5. Freelance Writer's Den

Famous Freelancer Carol Tice started the Writer's Den in 2011. It opens regularly for writers to join a community dedicated to helping them succeed. The Den provides regular courses and 24/7 support in online forums as well, to help you succeed as the excellent writer that you are.

6. MediaBistro

If you've got a hankering for a media job, MediaBistro is for you. Not only will you find tons of great courses, but you'll be connected with some of the top media companies out there. This site has jobs in spots like HBO, Fox News, CNN, Penguin Random House, and more! There are plenty of opportunities for writing, editing, and more.

7. LinkedIn Jobs

If you're a freelancer, you'll want to be set up on LinkedIn. From their businesspeople-centered platform, you can connect with professionals in any field you want to get a foot in. Plus, they have a dedicated job board where you can search for any kind of job you're looking for.

8. Freelance Writing Jobs

Freelance Writing Jobs is the perfect spot to find a job for your skill level. On every posting, you'll find the pay rate and the level that this relates to (Low, Semi-pro, Pro, etc.). It also has a helpful word count tracker and keyword density analyzer to help you do your best work and fit every client's needs perfectly.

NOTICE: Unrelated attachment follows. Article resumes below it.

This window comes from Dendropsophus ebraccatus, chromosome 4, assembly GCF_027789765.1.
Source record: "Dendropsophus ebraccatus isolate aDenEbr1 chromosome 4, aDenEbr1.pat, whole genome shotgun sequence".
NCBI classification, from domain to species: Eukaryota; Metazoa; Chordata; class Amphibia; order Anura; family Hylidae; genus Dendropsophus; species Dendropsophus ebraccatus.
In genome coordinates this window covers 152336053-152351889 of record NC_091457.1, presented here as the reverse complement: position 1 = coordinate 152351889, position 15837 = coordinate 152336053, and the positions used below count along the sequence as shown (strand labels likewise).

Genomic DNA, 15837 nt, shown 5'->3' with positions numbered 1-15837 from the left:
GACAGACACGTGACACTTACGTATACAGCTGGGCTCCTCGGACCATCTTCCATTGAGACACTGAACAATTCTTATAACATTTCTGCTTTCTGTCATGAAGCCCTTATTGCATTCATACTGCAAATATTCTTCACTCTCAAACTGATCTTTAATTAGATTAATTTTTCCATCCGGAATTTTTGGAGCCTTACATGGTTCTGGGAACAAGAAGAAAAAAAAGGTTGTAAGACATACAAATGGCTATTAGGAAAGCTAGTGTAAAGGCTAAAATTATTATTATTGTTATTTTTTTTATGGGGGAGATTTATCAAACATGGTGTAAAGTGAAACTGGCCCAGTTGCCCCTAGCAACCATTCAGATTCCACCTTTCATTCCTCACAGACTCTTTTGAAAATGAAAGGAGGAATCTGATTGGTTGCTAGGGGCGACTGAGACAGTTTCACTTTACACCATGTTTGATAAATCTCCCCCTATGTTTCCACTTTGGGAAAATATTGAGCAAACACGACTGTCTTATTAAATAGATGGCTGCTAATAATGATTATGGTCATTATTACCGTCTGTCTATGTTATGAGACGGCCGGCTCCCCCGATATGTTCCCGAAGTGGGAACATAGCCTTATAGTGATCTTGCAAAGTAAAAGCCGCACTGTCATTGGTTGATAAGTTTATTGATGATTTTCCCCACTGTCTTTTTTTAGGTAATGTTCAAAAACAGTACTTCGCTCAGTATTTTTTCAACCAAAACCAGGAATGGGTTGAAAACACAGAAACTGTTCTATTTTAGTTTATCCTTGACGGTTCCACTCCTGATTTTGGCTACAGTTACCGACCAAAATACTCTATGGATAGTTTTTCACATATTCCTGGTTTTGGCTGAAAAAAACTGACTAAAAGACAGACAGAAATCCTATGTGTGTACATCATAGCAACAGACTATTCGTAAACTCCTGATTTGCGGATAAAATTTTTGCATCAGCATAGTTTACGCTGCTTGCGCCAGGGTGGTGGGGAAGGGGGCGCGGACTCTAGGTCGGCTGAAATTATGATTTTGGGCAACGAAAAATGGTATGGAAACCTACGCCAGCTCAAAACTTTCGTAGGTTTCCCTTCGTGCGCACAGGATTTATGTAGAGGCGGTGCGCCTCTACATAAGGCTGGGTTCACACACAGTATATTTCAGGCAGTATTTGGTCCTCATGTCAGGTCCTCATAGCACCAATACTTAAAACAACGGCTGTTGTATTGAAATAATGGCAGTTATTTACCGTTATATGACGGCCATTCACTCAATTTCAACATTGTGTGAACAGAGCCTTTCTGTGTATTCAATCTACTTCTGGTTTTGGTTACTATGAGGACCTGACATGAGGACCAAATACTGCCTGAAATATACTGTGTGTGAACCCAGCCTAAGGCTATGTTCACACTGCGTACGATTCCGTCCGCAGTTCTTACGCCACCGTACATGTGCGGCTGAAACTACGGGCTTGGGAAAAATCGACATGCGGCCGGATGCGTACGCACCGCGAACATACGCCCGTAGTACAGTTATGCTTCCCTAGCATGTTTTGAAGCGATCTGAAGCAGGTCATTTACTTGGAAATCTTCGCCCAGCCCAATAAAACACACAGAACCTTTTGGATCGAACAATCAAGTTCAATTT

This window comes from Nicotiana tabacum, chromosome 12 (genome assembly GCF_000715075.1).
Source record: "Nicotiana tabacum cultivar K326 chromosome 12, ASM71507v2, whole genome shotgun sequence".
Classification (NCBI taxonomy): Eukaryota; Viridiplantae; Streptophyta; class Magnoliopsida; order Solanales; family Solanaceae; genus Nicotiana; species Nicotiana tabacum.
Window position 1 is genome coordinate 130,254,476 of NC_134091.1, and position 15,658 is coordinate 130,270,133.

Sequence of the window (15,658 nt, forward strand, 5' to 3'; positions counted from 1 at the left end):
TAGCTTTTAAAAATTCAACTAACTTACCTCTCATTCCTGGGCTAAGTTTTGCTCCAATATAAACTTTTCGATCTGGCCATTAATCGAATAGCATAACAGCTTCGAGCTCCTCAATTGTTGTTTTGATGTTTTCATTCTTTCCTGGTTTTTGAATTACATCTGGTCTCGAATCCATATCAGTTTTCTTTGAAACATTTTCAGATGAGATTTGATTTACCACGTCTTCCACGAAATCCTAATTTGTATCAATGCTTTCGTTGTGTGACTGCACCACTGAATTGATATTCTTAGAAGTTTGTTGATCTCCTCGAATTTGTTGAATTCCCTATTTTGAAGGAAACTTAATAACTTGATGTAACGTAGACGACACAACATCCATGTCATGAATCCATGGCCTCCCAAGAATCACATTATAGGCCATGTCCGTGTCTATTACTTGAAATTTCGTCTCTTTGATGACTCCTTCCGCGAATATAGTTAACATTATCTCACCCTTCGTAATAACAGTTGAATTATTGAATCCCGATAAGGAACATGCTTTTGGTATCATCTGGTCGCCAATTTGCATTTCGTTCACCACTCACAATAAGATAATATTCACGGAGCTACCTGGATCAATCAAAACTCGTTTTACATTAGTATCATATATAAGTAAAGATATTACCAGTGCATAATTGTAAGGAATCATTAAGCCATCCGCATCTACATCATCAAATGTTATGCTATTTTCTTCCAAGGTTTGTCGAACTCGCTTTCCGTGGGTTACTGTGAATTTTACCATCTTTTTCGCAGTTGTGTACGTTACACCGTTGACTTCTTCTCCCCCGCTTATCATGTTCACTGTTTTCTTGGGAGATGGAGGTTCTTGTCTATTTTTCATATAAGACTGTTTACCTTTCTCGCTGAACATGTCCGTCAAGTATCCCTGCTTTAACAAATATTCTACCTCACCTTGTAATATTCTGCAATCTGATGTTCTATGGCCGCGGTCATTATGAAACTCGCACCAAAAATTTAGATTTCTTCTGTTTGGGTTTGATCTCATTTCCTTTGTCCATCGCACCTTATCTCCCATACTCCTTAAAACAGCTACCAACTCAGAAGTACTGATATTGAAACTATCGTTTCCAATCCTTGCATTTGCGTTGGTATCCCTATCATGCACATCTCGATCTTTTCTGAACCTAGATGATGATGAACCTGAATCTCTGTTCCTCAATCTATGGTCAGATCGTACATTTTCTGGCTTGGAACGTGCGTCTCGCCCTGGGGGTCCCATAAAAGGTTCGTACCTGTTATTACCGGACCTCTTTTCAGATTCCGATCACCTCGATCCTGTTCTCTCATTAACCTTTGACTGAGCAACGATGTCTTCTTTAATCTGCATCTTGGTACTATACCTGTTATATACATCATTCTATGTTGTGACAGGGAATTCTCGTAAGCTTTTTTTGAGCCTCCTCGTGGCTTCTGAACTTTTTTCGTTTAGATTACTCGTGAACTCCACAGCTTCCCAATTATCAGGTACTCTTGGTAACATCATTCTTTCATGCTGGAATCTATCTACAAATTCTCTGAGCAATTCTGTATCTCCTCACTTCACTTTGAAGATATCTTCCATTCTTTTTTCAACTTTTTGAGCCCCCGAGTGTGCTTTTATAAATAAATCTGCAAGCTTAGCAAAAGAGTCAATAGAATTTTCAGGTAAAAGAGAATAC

9. FlexJobs

FlexJobs is one of the top-rated job sites in the world for finding legitimate, flexible, work-from-home positions. Since you don't want to jump into full-time freelancing right at the beginning, this site is a great one for finding part-time gigs that won't take up too much time. Plus, every job is highly vetted by experts to ensure you're working with good people.

10. Upwork

Upwork is one of the most popular professional freelancing sites. You build your profile, apply to jobs, and connect with professionals from all around the world. However, there is a BIG drawback. When working with Upwork, a percentage of everything you earn is taken for the business fees. So, while you'll probably find lots of jobs on here, keep in mind that you won't be getting everything you deserve. It might be better to start with other options first to ensure you aren't cheated out of hard-earned money.